Certainly it would be worse for us (and the rest of the world), but my point was to get you to look up how near we are to that crunching point in relation to another country like France. Ie:cronxeh said:And France with their meager 60 million population and $35 billion military budget/year is not really a good example. I'd say whatever bad can happen to them will happen 5 fold to the US if we come anywhere near that economic crunching point
France's debt-to-gdp ratio is 68%.
The US's debt-to-gdp ratio is 24%.
Yes, that's right - the US's national debt would have to more than double for us to be in the same economic predicament France is in.
Yes, I've heard that argument before - extrordinary prescience, that the business community knew 6 months before the election that Gore would lose, yet Gore didn't even know until 3 weeks after the election!Art said:The ecomomy began to slip as Clinton's presidency ended because business people in general and foreign investors in particular were worried about the prospect of a republican president given their previous dire record on controlling spending. The same used to happen in Britain when it appeared a labour gov't was in the offing for the same reasons.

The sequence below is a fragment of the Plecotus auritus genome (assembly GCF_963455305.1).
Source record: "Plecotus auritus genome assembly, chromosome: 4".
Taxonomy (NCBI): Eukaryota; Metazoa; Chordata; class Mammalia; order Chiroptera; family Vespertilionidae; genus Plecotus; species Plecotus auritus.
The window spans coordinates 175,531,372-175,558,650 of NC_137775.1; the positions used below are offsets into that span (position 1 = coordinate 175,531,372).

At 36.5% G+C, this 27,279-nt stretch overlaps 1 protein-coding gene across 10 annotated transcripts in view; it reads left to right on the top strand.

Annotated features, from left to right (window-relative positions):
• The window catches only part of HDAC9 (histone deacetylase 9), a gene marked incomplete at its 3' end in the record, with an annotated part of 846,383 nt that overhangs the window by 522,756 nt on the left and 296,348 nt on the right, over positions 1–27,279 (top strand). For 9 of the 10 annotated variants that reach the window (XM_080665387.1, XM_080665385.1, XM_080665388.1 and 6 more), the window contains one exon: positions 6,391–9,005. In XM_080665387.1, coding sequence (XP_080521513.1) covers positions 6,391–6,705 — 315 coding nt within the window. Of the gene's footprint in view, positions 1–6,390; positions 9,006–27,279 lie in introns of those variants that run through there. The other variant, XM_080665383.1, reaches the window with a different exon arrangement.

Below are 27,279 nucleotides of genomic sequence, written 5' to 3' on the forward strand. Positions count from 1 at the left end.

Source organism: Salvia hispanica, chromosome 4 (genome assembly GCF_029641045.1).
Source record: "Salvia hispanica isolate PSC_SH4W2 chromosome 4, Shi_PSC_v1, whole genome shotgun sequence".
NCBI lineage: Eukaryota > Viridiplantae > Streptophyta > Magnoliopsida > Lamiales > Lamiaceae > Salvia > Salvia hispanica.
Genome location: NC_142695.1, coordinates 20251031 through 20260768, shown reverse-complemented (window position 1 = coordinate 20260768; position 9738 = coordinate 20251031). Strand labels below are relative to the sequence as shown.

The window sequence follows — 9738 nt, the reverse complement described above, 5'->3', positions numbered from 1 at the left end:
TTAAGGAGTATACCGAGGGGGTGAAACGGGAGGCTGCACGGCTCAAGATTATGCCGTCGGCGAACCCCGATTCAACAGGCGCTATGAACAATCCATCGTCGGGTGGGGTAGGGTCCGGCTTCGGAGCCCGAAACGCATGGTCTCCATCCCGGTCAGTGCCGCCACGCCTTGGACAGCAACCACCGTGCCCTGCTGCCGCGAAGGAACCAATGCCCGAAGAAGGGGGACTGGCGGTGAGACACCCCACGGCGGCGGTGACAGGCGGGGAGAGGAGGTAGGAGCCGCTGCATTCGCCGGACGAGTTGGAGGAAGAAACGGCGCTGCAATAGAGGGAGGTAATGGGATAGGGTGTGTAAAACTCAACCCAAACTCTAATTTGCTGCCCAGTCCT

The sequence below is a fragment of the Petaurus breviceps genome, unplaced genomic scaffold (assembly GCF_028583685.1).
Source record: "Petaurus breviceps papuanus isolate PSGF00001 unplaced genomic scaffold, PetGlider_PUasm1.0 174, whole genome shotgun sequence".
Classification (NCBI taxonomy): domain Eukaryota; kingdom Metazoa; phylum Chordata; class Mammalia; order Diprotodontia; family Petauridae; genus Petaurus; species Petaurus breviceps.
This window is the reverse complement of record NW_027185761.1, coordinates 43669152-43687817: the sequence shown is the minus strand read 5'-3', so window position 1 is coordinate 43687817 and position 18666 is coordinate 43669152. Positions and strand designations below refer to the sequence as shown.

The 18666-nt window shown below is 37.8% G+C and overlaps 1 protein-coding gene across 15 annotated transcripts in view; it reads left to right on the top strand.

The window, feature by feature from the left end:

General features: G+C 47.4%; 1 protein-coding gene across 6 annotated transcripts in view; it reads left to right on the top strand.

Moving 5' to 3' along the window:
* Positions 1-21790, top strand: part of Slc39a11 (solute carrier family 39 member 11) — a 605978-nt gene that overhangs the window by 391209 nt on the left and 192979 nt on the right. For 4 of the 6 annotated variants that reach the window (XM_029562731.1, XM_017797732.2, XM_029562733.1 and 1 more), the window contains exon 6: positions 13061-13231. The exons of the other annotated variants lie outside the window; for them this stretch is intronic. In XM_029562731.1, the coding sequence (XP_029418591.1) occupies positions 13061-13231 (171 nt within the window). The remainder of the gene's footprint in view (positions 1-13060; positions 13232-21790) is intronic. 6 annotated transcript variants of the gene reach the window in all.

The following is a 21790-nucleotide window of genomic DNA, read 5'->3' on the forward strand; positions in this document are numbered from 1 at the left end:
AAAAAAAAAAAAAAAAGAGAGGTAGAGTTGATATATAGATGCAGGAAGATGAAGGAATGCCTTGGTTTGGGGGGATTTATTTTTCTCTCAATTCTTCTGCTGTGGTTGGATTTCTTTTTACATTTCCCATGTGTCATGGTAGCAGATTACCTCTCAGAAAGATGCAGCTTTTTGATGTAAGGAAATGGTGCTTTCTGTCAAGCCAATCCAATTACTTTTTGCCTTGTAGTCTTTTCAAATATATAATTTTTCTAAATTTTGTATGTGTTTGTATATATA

The real truth is that Clinton rode the wave of an internet boom he had little to do with. He rode it up and when the bottom fell out (as it was destined to - the market was overvalued), he rode it down part-way, then handed it to Bush to try to pull it out of the death-spiral.
In addition, the Clintons were lucky that they were a mediocre President: they attempted, and failed, to pass the largest increase in government spending since Social Security. But since he failed, he gets to claim success! :uhh: